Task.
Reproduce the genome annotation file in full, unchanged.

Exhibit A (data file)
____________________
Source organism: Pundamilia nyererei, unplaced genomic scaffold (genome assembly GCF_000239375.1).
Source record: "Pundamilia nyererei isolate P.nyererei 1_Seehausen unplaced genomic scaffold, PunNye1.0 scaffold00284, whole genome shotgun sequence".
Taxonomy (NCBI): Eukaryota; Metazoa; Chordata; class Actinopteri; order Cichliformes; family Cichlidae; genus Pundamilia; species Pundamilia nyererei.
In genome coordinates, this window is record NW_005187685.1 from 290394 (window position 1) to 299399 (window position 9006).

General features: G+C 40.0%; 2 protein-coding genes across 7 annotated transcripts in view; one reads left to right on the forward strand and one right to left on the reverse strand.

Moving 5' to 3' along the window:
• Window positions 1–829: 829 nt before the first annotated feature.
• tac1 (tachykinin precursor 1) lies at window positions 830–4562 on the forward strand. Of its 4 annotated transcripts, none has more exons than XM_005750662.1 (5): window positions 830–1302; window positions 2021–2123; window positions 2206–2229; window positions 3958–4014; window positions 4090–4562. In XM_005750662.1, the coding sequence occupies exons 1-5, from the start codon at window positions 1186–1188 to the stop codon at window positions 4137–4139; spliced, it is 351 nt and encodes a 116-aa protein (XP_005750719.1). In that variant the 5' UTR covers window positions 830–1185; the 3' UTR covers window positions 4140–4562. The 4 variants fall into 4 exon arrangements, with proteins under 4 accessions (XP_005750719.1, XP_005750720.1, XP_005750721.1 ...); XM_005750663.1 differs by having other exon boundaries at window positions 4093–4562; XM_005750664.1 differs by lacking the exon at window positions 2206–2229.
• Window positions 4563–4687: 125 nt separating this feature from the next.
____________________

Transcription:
Source organism: Pundamilia nyererei, unplaced genomic scaffold (genome assembly GCF_000239375.1).
Source record: "Pundamilia nyererei isolate P.nyererei 1_Seehausen unplaced genomic scaffold, PunNye1.0 scaffold00284, whole genome shotgun sequence".
Taxonomy (NCBI): Eukaryota; Metazoa; Chordata; class Actinopteri; order Cichliformes; family Cichlidae; genus Pundamilia; species Pundamilia nyererei.
In genome coordinates, this window is record NW_005187685.1 from 290394 (window position 1) to 299399 (window position 9006).

General features: G+C 40.0%; 2 protein-coding genes across 7 annotated transcripts in view; one reads left to right on the forward strand and one right to left on the reverse strand.

Moving 5' to 3' along the window:
• Window positions 1–829: 829 nt before the first annotated feature.
• tac1 (tachykinin precursor 1) lies at window positions 830–4562 on the forward strand. Of its 4 annotated transcripts, none has more exons than XM_005750662.1 (5): window positions 830–1302; window positions 2021–2123; window positions 2206–2229; window positions 3958–4014; window positions 4090–4562. In XM_005750662.1, the coding sequence occupies exons 1-5, from the start codon at window positions 1186–1188 to the stop codon at window positions 4137–4139; spliced, it is 351 nt and encodes a 116-aa protein (XP_005750719.1). In that variant the 5' UTR covers window positions 830–1185; the 3' UTR covers window positions 4140–4562. The 4 variants fall into 4 exon arrangements, with proteins under 4 accessions (XP_005750719.1, XP_005750720.1, XP_005750721.1 ...); XM_005750663.1 differs by having other exon boundaries at window positions 4093–4562; XM_005750664.1 differs by lacking the exon at window positions 2206–2229.
• Window positions 4563–4687: 125 nt separating this feature from the next.